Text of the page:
Manipulation of spatial distribution of state-selected excited molecules using a combination of the Autler-Townes effect  under conditions of optical pumping and interference caused by presence of light-induced crossings of the molecular states is studied. In the experiment, a supersonic molecular beam is crossed by two cw laser beams coupled in an open three-level ladder scheme. Lasers are focused in such a way that strong and short laser field pulse couples the two lower levels, and weak and long laser field pulse couples the two upper levels. Hence, the excitation spectrum of the upper level is strongly affected by the dynamics of optical pumping on the lower transition.
Fig. 1. Calculated fluorescence signal from the upper level of a three-level ladder system, excited by two co- and counter-propagating lasers fields.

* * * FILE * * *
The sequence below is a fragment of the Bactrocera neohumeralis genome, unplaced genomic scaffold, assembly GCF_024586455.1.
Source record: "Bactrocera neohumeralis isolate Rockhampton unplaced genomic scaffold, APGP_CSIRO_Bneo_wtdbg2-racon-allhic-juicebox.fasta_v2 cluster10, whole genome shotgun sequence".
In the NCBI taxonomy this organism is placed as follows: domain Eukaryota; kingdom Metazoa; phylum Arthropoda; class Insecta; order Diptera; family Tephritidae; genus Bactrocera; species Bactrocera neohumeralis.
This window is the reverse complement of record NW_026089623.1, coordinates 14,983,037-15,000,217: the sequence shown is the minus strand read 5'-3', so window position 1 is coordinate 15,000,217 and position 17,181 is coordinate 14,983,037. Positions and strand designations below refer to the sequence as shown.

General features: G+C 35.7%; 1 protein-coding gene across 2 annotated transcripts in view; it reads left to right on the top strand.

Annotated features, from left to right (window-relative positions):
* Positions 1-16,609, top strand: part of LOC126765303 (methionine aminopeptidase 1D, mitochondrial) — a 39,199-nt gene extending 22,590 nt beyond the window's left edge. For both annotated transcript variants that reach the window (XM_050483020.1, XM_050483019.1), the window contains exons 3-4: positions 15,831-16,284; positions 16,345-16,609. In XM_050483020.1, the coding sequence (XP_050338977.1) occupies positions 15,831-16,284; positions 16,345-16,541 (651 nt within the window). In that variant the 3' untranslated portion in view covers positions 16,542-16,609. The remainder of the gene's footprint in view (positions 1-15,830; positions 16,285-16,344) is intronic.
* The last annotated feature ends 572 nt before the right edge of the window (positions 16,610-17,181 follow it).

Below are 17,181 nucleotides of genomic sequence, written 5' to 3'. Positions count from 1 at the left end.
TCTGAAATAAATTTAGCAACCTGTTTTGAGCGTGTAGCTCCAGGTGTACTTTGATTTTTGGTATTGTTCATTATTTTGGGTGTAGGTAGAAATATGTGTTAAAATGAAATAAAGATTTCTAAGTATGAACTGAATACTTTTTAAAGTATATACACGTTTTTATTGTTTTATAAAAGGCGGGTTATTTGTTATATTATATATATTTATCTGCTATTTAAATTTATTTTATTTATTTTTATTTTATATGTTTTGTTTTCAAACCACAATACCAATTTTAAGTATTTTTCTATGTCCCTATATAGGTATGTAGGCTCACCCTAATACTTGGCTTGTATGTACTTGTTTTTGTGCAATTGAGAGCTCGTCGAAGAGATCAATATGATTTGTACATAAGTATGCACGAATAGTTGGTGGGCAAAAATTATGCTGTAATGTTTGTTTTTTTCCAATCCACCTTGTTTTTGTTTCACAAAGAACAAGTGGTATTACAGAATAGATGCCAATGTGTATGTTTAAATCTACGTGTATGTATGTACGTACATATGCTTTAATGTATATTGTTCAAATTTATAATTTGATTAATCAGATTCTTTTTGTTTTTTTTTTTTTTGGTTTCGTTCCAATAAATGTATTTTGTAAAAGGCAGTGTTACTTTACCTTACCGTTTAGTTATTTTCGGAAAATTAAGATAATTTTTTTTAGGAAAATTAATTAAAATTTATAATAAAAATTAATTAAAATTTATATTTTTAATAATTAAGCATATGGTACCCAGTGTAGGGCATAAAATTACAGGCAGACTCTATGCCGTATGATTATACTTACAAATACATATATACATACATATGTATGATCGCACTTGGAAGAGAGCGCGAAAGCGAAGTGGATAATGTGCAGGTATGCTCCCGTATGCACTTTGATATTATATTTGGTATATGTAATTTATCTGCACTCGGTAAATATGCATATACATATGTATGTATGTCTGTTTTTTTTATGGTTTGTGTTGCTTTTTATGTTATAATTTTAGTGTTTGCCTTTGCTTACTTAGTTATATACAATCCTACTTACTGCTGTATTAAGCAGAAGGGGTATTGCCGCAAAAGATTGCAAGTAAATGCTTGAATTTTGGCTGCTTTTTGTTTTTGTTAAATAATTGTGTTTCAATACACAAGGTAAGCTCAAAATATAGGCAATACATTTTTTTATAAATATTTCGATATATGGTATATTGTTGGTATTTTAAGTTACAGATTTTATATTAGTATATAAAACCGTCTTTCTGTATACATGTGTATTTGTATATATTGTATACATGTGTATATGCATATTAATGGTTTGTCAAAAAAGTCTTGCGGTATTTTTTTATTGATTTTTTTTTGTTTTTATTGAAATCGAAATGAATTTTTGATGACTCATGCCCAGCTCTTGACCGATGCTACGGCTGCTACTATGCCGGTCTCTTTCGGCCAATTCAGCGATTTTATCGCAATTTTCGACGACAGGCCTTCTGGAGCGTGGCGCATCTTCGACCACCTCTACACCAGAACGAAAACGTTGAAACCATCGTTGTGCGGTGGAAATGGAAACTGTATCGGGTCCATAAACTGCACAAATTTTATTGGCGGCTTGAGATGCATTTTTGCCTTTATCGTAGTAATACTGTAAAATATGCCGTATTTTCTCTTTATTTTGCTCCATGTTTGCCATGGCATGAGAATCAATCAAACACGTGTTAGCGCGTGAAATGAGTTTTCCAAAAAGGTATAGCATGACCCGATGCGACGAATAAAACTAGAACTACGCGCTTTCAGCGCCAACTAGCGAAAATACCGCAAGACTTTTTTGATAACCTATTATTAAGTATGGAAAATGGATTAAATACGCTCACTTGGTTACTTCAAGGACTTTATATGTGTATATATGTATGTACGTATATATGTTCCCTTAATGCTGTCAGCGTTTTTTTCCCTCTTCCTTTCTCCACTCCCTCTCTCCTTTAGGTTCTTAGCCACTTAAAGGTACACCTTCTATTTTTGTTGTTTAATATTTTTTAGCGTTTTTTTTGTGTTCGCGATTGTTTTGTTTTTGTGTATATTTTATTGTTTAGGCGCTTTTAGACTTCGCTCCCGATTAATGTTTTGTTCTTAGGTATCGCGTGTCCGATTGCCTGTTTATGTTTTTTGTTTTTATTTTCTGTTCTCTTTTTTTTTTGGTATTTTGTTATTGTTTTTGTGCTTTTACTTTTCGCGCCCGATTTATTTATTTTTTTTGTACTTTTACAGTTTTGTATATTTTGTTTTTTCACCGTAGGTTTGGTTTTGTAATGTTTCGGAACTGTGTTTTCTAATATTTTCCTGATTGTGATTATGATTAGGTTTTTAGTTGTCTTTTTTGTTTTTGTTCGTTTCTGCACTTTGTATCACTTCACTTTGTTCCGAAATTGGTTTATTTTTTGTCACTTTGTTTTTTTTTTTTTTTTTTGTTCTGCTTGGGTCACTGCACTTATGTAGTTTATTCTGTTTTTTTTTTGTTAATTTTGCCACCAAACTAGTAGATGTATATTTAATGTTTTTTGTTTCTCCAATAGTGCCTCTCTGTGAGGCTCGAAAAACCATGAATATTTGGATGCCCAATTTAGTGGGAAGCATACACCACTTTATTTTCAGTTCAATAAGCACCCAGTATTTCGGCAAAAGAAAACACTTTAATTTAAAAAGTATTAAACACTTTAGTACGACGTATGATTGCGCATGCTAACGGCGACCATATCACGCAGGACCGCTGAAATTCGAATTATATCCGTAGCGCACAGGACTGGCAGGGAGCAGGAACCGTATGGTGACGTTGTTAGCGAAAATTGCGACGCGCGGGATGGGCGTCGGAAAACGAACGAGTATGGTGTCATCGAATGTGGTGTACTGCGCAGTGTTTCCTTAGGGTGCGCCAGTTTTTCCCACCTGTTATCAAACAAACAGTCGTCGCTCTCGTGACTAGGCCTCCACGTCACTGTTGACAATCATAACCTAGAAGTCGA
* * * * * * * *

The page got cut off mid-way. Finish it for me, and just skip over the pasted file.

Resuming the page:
Detailed numerical calculations based on the dressed-state picture  show that such an arrangement of both laser fields can be used to vary the spatial distribution of highly excited molecules, which can be precisely controlled by varying laser frequencies and intensities. When the frequencies of both laser fields are fixed, the excitation of the upper level can take place at two distinct spatial locations (Landau-Zener transition regions), where the second laser field is resonant with one of the dressed states associated with interaction with the laser field in the first excitation step. This leads to two alternative excitation pathways, whereby the probability amplitude of the upper level at the second Landau-Zener transition region is determined by their constructive or destructive interference.
Calculations and experimental results for the case of excitation high lying states of Na2 are presented. Simulations show (see Fig. 1) that interference fringes in the excitation spectrum of the upper level can be resolved when counter-propagating laser beams are used, which allows elimination of the residual Doppler width.